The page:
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The Rights of an Apostle

9 Am I not free? Am I not an apostle? Haven’t I seen Jesus our Lord? Aren’t you the result of my work for the Lord? 2Even though others may not think of me as an apostle, I am certainly one to you! You are the proof that I am the Lord’s apostle. 3That is what I say to stand up for myself when people judge me.

4Don’t we have the right to eat and drink? 5Don’t we have the right to take a believing wife with us when we travel? The other apostles do. The Lord’s brothers do. Peter does. 6Or are Barnabas and I the only ones who have to work for a living?

7Who serves as a soldier but doesn’t get paid? Who plants a vineyard but doesn’t eat any of its grapes? Who takes care of a flock but doesn’t drink any of the milk? 8Do I say that from only a human point of view? The Law says the same thing.

9Here is what is written in the Law of Moses. “Do not stop an ox from eating while it helps separate the grain from the straw.” (Deuteronomy 25:4) Is it oxen that God is concerned about? 10Doesn’t he say that for us? Yes, it was written for us. When a farmer plows and separates the grain, he does it because he hopes to share in the crop.

11We have planted spiritual seed among you. Is it too much to ask that we receive from you some of the things we need? 12Others have the right to receive help from you. Don’t we have even more right to do so?

But we didn’t use that right. No, we have put up with everything. We didn’t want to keep the good news of Christ from spreading.

13Don’t you know that those who work in the temple get their food from the temple? Don’t you know that those who serve at the altar eat from what is offered on the altar? 14In the same way, those who preach the good news should receive their living from their work. That is what the Lord has commanded.

15But I haven’t used any of those rights. And I’m not writing because I hope you will do things like that for me. I would rather die than have anyone take away my pride in my work. 16But when I preach the good news, I can’t brag. I have to preach it. How terrible it will be for me if I do not preach the good news!

17If I preach because I want to, I get a reward. If I preach because I have to, I’m only doing my duty. 18Then what reward do I get? Here is what it is. I am able to preach the good news free of charge. And I can do it without making use of my rights when I preach it.

19I am free. I don’t belong to anyone. But I make myself a slave to everyone. I do it to win as many as I can to Christ.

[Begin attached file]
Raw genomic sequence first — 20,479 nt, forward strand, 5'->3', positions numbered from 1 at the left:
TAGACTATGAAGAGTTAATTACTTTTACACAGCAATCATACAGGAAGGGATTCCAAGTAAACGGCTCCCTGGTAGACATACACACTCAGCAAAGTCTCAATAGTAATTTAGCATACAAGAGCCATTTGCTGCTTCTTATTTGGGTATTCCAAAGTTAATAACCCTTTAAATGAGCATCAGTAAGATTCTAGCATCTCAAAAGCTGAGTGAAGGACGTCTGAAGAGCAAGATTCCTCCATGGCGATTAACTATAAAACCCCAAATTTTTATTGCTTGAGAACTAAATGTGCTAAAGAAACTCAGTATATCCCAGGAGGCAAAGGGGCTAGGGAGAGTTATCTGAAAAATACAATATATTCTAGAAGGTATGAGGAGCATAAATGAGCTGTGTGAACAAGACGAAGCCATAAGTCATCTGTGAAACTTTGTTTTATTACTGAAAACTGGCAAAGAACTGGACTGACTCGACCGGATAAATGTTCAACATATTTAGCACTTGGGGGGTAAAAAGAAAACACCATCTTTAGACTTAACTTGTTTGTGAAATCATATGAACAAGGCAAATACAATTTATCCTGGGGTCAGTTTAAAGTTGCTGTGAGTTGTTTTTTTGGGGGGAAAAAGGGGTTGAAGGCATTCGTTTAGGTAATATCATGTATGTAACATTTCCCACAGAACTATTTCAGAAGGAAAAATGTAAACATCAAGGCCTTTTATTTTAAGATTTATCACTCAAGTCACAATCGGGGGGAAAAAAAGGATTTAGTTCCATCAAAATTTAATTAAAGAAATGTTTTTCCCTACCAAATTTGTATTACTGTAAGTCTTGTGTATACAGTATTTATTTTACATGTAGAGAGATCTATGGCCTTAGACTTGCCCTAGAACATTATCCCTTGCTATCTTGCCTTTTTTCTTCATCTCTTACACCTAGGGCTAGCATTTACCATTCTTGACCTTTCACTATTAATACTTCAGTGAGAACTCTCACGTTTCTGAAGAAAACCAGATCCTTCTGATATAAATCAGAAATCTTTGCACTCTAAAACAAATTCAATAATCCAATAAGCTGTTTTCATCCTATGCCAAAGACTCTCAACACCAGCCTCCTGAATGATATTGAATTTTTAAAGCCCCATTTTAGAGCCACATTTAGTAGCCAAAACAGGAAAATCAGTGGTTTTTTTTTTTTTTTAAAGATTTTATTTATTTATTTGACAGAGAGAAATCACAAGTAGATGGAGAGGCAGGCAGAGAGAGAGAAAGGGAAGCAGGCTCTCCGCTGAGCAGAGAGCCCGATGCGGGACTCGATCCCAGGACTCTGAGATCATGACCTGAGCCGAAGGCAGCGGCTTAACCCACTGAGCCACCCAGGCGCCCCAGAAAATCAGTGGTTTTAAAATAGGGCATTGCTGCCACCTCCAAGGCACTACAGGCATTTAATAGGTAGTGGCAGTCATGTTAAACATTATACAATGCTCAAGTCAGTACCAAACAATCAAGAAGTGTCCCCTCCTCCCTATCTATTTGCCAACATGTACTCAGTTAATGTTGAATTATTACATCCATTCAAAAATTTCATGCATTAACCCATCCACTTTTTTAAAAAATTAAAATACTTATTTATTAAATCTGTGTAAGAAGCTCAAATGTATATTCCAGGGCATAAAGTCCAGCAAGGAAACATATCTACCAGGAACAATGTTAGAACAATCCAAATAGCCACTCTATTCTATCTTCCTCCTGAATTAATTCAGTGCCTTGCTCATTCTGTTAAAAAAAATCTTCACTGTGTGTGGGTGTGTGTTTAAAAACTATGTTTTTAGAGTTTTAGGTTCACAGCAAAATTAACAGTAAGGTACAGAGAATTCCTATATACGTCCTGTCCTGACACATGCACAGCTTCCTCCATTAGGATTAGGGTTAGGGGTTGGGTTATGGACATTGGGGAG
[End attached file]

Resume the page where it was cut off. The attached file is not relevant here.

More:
20To the Jews I became like a Jew. That was to win the Jews. To those under the law I became like one who was under the law, even though I myself am not under the law. That was to win those under the law. 21To those who don’t have the law I became like one who doesn’t have the law. I am not free from God’s law. I am under Christ’s law. Now I can win those who don’t have the law. 22To those who are weak I became weak. That was to win the weak.

I have become all things to all people so that in all possible ways I might save some. 23I do all of that because of the good news. And I want to share in its blessings.

24In a race all the runners run. But only one gets the prize. You know that, don’t you? So run in a way that will get you the prize. 25All who take part in the games train hard. They do it to get a crown that will not last. But we do it to get a crown that will last forever.

26So I do not run like someone who doesn’t run toward the finish line. I do not fight like a boxer who hits nothing but air. 27No, I train my body and bring it under control. Then after I have preached to others, I myself will not break the rules and fail to win the prize.

NIrV

About New International Reader’s Version

The New International Reader’s Version (NIrV) was developed to help early readers understand the Bible. Begun in 1992, the NIrV is a simplification of the New International Version (NIV). The NIrV uses shorter words and sentences so that those with a typical fourth grade reading level can comprehend what they are reading. The chapters have been separated into shorter sections and most have titles that clearly indicate what the section is all about. The NIrV will be a valuable translation to those for whom English is a second language. The NIrV still relies on the best and oldest copies of the Hebrew and Greek manuscripts for its translation, guaranteeing that those who read it are getting the actual Word of God.

Copyright

Copyright © 1995, 1996, 1998 by International Bible Society.

All rights reserved.

The NIrV text may be quoted for non-commercial usage in any form (written, visual, electronic or audio) up to and inclusive of five hundred (500) verses without the express written permission of the publisher, providing the verses quoted do not amount to a complete book of the Bible nor do the verses quoted account for twenty-five percent (25%) or more of the total text of the work in which they are quoted.

Notice of copyright must appear on the title or copyright page of the work as follows:

Scripture taken from the HOLY BIBLE, NEW INTERNATIONAL READER’S VERSION™. Copyright © 1995, 1996, 1998 by International Bible Society. Used by permission of Zondervan. All rights reserved.

When quotations from the NIrV text are used in non-saleable media, such as church bulletins, orders of service, posters, transparencies or similar media, a complete copyright notice is not required, but the initials (NIrV) must appear at the end of each quotation.

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